We discussed how MSI protocol works in previous post. However, in practice, other variants of MSI protocol are more commonly used. These includes:

MESI
MEOSI
MEOFSI

MESI Protocol

MESI adds the state Exclusive to be basic MSI protocol, indicating “clean exclusive” state. As a comparison, M state indicates “dirty exclusive” or “modified exclusive” state.

If a cache block is in E state, it can be written without generating invalidates. Please refer to this link for more details for MESI state transition.

Wikipedia has a great explanations of advantages and disadvantages of MESI protocol. In a cache coherent system where different applications with minimal data sharing are running, MESI will be way faster than MSI.

In MESI, if contiguous writes and reads to the same cache block are performed by multiple caches in the system, then the data will be flushed on to system bus every time. Actually, this is what we have referred to as “coherence” conflict. In the meantime, main memory will be updated on every flush to keep clean state, introducing additional overhead to memory subsystem. This disadvantage can be overcome by MEOSI protocol.

MEOSI Protocol

MEOSI protocol adds Owned state to MESI protocol, indicating the cache block is owned by a cache and it is out-of-date in main memory. In MSI and MESI protocols, a sharing of a modified block requires the modified copy transits to shared state, and a write back to main memory. In MEOSI protocol, the cache block can be changed from modified to owned state in the original cache without writing back main memory. Later on, if there is a read request for this block, the original cache, instead of main memory, will supply the data.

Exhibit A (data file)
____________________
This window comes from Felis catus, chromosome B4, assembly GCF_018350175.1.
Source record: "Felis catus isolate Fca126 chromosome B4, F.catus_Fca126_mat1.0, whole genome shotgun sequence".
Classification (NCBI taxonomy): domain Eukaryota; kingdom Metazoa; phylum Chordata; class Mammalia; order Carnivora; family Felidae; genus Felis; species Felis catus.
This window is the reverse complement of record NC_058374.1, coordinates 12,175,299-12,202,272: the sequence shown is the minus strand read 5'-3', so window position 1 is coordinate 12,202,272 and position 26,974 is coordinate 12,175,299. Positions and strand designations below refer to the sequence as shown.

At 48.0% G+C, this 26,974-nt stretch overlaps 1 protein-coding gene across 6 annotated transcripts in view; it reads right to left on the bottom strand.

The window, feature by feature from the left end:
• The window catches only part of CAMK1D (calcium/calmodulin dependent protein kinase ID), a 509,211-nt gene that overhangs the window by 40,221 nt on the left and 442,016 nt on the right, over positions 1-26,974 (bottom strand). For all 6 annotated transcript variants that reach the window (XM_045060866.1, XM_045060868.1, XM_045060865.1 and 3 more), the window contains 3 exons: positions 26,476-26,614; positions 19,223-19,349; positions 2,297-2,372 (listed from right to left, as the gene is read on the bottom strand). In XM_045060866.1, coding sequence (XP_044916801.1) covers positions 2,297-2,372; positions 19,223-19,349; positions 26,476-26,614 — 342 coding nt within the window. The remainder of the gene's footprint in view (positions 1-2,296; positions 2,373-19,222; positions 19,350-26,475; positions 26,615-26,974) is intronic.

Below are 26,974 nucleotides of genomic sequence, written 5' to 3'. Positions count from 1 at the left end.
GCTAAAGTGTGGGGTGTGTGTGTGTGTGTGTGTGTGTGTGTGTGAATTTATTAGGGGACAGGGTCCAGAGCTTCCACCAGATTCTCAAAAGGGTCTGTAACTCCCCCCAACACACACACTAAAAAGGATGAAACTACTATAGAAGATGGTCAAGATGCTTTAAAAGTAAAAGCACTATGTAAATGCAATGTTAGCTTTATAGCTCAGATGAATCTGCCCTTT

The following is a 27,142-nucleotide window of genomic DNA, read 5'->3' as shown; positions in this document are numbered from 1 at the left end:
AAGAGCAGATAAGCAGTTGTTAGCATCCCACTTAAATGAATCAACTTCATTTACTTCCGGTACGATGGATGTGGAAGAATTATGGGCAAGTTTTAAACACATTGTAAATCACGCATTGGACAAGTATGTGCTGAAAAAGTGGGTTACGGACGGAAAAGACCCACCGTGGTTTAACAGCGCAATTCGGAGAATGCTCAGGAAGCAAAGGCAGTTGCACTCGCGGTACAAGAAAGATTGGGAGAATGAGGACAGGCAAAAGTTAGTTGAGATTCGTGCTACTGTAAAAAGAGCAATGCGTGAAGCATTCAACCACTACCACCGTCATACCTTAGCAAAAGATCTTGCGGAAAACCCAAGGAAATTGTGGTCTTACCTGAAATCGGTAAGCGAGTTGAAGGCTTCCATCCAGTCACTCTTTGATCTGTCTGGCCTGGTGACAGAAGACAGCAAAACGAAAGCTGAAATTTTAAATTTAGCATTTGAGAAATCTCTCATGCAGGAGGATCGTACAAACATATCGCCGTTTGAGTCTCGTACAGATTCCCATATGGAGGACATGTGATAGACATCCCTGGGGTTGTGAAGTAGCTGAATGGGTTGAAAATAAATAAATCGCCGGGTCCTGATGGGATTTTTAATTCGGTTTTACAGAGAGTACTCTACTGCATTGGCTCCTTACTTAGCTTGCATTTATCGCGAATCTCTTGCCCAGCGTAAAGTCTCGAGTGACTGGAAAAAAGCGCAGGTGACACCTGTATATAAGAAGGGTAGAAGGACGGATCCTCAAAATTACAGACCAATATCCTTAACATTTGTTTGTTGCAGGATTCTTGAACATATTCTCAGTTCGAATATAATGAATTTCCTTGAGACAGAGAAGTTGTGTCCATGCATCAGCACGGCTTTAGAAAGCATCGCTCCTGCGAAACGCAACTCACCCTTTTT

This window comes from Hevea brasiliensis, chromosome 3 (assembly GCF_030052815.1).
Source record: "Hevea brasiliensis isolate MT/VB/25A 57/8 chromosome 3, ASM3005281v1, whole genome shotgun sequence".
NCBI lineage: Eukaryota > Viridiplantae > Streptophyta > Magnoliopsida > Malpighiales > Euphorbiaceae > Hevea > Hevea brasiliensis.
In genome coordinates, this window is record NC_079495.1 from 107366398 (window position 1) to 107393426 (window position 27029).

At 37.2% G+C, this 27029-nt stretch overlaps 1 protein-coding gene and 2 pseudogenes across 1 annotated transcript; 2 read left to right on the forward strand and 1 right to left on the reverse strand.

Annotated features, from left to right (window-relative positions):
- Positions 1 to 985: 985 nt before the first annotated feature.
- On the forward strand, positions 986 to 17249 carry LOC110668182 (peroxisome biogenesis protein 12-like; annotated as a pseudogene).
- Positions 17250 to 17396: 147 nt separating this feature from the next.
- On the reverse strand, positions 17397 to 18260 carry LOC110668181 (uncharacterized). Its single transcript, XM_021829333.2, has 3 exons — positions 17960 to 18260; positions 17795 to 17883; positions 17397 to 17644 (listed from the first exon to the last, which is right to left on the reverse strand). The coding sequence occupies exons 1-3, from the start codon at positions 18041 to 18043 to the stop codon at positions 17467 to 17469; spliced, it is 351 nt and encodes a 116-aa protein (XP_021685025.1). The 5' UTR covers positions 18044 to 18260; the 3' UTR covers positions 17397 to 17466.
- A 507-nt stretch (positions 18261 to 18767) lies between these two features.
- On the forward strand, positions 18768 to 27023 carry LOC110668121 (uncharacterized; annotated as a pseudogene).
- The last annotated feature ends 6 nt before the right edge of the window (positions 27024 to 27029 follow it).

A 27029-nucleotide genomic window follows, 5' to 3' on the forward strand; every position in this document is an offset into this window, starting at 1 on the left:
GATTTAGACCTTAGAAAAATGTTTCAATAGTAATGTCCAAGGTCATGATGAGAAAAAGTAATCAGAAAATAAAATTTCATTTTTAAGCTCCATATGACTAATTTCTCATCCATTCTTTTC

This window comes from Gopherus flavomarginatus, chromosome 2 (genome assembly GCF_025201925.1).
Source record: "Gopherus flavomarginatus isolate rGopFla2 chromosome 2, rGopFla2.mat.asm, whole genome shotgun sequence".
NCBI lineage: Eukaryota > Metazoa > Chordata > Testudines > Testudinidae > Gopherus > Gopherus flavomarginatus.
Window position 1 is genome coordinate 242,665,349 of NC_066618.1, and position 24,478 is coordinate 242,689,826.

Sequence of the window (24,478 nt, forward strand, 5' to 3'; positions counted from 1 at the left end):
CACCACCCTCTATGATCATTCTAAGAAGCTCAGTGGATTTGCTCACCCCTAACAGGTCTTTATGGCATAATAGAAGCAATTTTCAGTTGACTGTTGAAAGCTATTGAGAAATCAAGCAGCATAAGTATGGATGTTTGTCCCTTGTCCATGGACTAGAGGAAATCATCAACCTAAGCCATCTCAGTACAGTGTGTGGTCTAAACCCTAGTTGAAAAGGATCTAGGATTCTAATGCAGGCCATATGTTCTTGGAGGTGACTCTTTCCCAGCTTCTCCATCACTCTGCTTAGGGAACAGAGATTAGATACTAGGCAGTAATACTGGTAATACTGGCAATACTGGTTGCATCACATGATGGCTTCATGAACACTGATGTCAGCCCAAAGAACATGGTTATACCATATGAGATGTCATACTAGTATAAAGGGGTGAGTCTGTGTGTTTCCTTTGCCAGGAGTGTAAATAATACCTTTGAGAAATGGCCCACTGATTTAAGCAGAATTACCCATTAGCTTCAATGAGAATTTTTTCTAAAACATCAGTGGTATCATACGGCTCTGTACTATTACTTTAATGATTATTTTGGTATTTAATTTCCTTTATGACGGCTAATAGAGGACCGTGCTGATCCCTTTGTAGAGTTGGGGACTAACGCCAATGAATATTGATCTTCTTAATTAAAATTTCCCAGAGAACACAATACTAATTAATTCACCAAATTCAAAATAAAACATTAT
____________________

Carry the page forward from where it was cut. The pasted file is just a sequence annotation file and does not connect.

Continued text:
The O state can be understood this way: “O” stands for “dirty forward” or “exclusive forward”; a cache block in “O” state is responsible to supply data and main memory does not have the latest copy.

MEOFSI Protocol

You may wonder “O” stands for “dirty forward”, will there be a “clean forward”? Definitely! The “F” state in MEOFSI protocol, designate which sharing cache should respond to a request. In MSI / MESI protocol, a cache block read to a clean copy is always supplied by main memory; however, in MEOFSI protocol, main memory is not involved and performance of distributed memory system can be enhanced.

Conclusion

MESI protocol is a popular topic in interview questions, and it is a natural extension of MSI protocol we have discussed. Compared to MESI protocol, MEOSI and MEOFSI protocols are less frequently asked in hardware interviews. The basic requirement is to understand what “O” and “F” state stand for.

In next post, we will cover some basic implementation issues for home directory in snoop based scheme. Again, it is highly recommended to read J. Hennessy and D. Patterson’s book, Computer Architecture, Chapter 5 for more details.

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